It's definitely a downer when you realize your mortgage payoff is more than your stated balance. When you look at your mortgage, it's only natural to think that if you borrowed $200,000, you only have to pay back that $200,000. However, when you take into account accrued interest, cancellation and administrative fees, and prepayment penalties, you will realize you owe quite a bit more than you borrowed. With most refinances, you will roll the amount you owe, plus all additional fees into your new loan. In fact, you can't refinance for only what you owe on your balance unless you take care of the rest out-of-pocket.
A mortgage accrues interest on a daily basis. For every day your obligation exists, the bank charges interest, known as a per diem. Even though you make your payment every month, you still owe interest for every day until your next payment. When you ask for a payoff figure, it includes interest from the date your last payment was applied until the date you pay off the loan. So if you pay your mortgage off on the 15th of the month, but your interest is paid through the 10th. You will have to pay five additional days of interest when you close the loan. To avoid rolling this into your new loan, you have to come out of pocket. If you go this route, it’s a good idea to schedule your closing as close as possible to the date of your last payment.
Prepayment penalties can be a biggie when refinancing a loan. When a bank approves a 20 or 30 year mortgage, it expects to collect interest on that loan for 20 or 30 years. The earlier you pay off, the less value your loan provides to the bank. To lessen the impact of losing your loan, the bank will institute a prepayment penalty. If you refinance with another lender, you have to pay a percentage of your principal balance as a penalty. For example, on a $200,000 loan with a five percent prepayment penalty, you will pay the bank $10,000. This can be a hefty amount to have to put up by yourself. If you can’t come out of pocket you have two choices to avoid rolling it into your new loan. You can negotiate with the bank to remove it. Good luck with that. Or you will have to wait until your prepayment penalty expires. Check your original promissory note for the details.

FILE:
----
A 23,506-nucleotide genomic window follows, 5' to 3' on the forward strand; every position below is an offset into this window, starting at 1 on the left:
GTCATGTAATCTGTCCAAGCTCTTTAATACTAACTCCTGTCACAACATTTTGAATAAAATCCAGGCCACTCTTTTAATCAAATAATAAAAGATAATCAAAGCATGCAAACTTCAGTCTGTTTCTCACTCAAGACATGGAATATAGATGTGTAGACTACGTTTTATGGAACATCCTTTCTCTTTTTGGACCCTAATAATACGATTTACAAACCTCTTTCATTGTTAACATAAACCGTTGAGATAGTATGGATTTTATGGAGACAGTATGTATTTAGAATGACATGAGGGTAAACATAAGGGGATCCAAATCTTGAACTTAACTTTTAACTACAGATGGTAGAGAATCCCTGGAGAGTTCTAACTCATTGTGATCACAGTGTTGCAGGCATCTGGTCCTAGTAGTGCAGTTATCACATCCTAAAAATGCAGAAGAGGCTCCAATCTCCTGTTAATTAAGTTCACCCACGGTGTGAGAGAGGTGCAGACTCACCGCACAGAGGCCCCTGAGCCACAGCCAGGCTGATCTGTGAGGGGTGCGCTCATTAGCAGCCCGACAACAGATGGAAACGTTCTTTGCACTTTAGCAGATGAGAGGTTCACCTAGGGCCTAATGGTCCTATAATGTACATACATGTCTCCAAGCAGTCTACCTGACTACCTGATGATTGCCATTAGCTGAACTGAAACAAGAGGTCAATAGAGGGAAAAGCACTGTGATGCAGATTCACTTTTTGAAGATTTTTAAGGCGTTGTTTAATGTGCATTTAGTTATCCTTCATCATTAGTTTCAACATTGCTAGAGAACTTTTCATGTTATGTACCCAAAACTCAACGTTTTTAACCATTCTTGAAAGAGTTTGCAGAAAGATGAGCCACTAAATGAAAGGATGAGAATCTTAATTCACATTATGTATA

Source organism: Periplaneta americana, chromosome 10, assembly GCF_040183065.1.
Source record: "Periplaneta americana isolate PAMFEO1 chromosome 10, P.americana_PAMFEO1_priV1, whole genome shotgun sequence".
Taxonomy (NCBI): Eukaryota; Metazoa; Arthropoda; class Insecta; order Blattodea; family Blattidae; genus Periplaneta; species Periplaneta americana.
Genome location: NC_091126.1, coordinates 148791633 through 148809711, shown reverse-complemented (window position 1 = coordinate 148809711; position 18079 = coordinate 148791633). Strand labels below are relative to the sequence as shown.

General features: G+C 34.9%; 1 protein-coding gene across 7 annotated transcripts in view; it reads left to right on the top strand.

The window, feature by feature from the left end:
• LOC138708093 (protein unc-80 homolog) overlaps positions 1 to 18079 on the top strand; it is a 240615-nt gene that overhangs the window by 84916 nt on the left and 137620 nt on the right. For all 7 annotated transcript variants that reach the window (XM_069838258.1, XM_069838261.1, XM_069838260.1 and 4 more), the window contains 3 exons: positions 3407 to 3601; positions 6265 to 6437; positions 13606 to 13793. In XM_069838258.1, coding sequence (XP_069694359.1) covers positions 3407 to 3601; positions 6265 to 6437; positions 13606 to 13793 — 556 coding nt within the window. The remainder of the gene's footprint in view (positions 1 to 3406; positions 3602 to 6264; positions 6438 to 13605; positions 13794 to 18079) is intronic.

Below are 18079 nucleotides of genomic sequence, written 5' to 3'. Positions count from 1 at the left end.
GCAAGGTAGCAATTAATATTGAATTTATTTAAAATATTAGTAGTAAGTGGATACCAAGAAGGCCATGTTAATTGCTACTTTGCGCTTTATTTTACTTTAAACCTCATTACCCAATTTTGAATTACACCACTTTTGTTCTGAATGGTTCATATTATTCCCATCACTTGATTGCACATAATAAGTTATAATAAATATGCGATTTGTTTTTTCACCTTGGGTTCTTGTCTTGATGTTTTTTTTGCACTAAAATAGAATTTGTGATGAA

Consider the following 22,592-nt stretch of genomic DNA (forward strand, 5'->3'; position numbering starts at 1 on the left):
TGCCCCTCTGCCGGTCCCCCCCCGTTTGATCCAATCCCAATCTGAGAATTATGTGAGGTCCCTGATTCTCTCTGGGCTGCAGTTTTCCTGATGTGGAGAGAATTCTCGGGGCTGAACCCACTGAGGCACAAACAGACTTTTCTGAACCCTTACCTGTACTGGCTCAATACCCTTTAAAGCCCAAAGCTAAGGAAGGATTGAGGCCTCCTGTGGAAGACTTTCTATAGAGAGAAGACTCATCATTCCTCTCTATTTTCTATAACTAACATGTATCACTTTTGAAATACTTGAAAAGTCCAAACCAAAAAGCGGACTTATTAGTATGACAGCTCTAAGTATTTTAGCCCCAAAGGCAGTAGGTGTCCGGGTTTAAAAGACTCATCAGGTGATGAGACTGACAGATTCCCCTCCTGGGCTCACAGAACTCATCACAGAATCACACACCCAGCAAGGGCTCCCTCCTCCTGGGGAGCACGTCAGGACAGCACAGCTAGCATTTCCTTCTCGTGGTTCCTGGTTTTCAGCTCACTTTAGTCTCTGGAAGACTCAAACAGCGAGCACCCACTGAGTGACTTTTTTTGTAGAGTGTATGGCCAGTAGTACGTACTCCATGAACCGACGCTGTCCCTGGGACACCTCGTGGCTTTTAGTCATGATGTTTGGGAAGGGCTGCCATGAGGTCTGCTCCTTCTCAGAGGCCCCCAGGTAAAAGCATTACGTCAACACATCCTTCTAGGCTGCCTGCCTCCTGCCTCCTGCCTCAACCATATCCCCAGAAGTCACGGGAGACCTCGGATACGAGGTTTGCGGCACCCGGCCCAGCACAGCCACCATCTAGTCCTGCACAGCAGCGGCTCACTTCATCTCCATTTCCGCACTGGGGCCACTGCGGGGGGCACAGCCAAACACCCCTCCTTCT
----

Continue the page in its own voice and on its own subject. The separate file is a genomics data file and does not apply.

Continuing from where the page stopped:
When you refinance a mortgage, your existing lender cancels the lien with the county clerk. The cost to mail and cancel the mortgage is rolled into your payoff amount. Although it's usually a nominal sum, no more than $100 or so, it would still be extra money on top of what you already owe. To avoid adding this to your new loan, request that the lender send the mortgage endorsed for cancellation directly to you. You can take the document to the county clerk and pay the recording fee right there. It’s a little bit more effort on your part, but it won’t add to your principal balance.
Depending on the type of loan and your situation with the lender there may be additional fees you will have to pay out of pocket to avoid adding to the balance you owe. Some banks charge a small fee, between $25 and $75 for faxing a payoff letter. If you have any late charges, you will need to pay these with the loan. Also, lenders sometimes add miscellaneous charges for unpaid items such as legal fees, appraisals or taxes. Review your payoff letter carefully to see exactly how much you will have to pony up on your own to avoid refinancing for more than what you owe.
Carl Carabelli has been writing in various capacities for more than 15 years. He has utilized his creative writing skills to enhance his other ventures such as financial analysis, copywriting and contributing various articles and opinion pieces. Carabelli earned a bachelor's degree in communications from Seton Hall and has worked in banking, notably commercial lending, since 2001.